When Baker goes on to try to align rap with gay and women's rights, I've simply no idea what he's talking about. Surely he can't have in mind "2Live Crew's" mega-selling "Nasty As They Wanna Be," whose lyrics routinely sneer at "faggot," while characterizing women as "bitches" and "whores," whose sexual subjugation is celebrated in the most obscenely dehumanizing language imaginable. Similarly, when Baker contends that in rap "drugs and violence are roundly condemned," it's as if he's never heard of Ice-T's "Cop Killer," Public Enemy's "Going to Arizona," NWA's "F---tha Police," or any of the other countless rap songs which exhort listeners to kill any cop--or sometimes simply any white person--they can get their hands on (281). Nor does Baker ever mention the criminal indictments for drug-dealing, rape, and murder which have been issued to quite a few of his beloved rappers.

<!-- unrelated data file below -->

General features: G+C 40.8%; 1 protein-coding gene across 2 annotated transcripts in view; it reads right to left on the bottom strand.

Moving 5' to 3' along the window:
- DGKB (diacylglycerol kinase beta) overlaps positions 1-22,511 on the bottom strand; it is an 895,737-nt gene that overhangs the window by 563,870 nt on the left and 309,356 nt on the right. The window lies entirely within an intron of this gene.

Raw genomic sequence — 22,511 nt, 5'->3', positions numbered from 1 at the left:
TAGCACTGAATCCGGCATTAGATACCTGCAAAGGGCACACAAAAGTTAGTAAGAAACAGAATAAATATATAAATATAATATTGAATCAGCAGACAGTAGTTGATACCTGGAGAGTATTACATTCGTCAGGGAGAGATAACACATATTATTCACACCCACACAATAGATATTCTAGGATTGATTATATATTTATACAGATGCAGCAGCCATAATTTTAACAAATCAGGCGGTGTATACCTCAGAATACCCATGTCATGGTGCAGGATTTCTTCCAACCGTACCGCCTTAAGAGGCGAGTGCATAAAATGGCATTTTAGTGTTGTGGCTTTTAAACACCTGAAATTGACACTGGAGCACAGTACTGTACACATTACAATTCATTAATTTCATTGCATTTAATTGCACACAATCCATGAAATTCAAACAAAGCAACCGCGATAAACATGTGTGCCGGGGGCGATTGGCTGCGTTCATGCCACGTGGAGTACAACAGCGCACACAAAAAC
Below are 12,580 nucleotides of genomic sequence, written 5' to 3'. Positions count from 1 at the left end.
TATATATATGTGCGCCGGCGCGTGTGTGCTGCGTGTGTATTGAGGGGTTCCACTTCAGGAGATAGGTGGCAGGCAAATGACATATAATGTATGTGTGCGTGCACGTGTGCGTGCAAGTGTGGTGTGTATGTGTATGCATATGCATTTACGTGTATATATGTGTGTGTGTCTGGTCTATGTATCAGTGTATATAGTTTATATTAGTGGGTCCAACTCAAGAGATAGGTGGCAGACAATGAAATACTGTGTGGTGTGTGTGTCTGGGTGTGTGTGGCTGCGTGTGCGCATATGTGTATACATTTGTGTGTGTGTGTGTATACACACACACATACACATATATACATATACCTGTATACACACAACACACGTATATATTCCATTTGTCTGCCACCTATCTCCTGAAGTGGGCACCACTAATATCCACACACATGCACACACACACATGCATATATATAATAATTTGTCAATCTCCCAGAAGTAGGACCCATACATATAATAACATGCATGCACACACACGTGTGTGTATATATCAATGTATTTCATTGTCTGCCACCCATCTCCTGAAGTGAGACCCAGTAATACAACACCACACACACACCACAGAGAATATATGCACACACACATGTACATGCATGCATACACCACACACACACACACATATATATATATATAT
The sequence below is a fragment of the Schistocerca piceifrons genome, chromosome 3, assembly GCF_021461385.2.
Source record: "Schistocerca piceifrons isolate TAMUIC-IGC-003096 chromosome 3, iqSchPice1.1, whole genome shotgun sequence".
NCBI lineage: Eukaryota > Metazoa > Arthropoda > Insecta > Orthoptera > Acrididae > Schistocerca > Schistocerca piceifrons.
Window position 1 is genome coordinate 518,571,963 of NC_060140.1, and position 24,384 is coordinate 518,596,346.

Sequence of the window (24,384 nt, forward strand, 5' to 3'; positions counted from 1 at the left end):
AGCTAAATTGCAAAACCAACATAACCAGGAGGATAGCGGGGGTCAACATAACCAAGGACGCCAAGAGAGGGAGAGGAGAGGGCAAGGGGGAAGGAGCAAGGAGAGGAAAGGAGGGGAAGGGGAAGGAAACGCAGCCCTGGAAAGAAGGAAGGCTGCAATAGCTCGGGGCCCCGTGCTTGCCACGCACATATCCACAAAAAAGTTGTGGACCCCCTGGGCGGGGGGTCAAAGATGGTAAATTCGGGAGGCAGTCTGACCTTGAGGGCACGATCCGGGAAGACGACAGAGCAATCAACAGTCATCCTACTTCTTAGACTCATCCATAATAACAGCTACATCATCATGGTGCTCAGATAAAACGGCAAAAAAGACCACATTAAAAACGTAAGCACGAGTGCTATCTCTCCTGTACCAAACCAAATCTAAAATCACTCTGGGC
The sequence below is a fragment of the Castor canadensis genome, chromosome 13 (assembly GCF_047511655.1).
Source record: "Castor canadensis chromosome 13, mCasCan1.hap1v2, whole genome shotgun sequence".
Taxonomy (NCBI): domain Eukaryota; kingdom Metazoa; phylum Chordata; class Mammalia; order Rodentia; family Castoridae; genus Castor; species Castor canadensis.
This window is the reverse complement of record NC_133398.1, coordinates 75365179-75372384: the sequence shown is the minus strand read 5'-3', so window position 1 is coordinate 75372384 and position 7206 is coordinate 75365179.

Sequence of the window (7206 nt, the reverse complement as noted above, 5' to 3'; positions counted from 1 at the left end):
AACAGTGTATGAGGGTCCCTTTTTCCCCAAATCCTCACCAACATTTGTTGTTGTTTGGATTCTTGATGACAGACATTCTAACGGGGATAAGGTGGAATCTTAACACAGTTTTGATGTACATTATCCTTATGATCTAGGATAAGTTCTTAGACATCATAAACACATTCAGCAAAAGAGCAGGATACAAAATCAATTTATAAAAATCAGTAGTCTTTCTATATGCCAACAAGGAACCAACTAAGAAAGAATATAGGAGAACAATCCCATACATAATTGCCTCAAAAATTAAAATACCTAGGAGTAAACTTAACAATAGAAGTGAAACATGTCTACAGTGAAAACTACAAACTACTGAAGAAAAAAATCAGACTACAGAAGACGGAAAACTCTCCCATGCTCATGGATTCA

Nonetheless, Baker's contribution aside, Wild Orchids and Trotsky is well worth reading, not because it provides a concerted defense of the humanities (the unevenness of the collection, and the presence of powerful dissenting voices undermine that attempt), but because it presents an accurate picture of the present chaos in the American university. The contemporary academy, the book reveals, is far too diverse, and far too riven by furious internal disputes, to bear much resemblance to the indoctrinating left-wing monolith conjured up by conservative polemicists. To the deeply vexing question of the proper role of politics in the humanities, the collection, to its credit, offers no easy answers. However, a quasi-definitive solution is set forth by the admirably unclassifiable American philosopher, Richard Rorty. The ideal university, Rorty contends, should be a place in which all absolutes--political or metaphysical--are eschewed in favor of a rigorous skepticism which calls everything into question. Offering nothing "more to rely on than the tolerance and decency of your fellow human beings," such an academy would be "a community in which everybody thinks it is human solidarity, rather than knowledge of something not merely human, that really matters (50). If any one position ever emerges victorious in our divisive culture wars, I, for one, hope it is Rorty's humane, democratic vision that prevails.